Edible cutlery, organic burial, spider silk for football helmets & hearing aids, bellybutton bacteria, Elon Musk biobased surfboards: The Digest’s Top 10 Innovations for the week of August 8th

August 9, 2018 |

The pace of invention and change is just too strong, we’ve realized, to highlight annual or even quarterly or monthly rankings and summaries of significant product and service advances. For now, we’re going to be tracking these on a weekly basis to keep pace with the changes. Here are the top innovations for the week of August 8th.

In today’s Digest, spider silk applications including football helmets and hearing aids, biobased products from bellybutton bacteria, Elon Musk biobased surfboards, all the taste with half the sugar, cellulose in paints, edible cutlery, organic burial, 3D printing and more ready for you now at The Digest online.

#1 Spider silk applications include hearing aids, football helmets

In Oregon, Digital Trends has outlined the latest applications for spider silk, a material gaining interest because of its tensile properties and new, cheaper production processes.
According to the publication, researchers from New York’s Binghamton University are using spider silk to improve hearing aid microphones. Because of its thinness, spider silk can pick up the velocity of air instead of just its pressure. “Today’s miniature directional microphones sound bad because their response varies strongly with frequency,” Ronald Miles, a professor in Binghampton’s department of mechanical engineering, told Digital Trends. “They tend to lose low-frequency sounds and respond mostly to very high-frequency sounds. Our technology will enable the creation of directional microphones that have audiophile quality.”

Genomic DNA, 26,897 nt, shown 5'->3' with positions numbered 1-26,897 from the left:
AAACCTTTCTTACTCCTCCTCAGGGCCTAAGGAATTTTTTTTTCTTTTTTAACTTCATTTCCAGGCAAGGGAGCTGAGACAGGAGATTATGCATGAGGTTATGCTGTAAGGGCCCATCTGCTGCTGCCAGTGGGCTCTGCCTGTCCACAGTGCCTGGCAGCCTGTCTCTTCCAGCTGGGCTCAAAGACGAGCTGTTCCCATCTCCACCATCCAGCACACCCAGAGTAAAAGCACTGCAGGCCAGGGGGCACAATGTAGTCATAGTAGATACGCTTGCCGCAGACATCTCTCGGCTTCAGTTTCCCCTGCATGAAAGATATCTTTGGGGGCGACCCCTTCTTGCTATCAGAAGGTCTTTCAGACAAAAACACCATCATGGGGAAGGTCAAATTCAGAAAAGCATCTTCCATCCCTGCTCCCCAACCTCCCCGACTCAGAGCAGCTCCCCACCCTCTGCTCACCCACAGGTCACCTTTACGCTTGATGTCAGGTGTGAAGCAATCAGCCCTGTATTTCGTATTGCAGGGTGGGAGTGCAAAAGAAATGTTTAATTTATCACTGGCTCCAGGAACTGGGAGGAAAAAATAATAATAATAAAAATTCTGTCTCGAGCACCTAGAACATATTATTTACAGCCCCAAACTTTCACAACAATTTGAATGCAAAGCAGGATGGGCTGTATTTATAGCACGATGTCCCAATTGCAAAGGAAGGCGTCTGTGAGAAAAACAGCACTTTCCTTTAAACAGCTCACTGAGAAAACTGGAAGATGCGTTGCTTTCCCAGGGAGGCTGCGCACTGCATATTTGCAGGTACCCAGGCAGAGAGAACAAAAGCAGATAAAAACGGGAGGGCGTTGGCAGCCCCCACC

At University of Cambridge in the United Kingdom, researchers are using artificial spider silk to create strong, lightweight shields. Tests have shown the material can dissipate 70% of energy impacts. Applications include helmets for cyclists, football players, and skateboarders as well as armored vests for use by police or soldiers.
In Italy, researchers at the University of Trento fed spiders graphene. The result was spider silk three times stronger and ten times tougher than wild silk spiders.
More on the story. 

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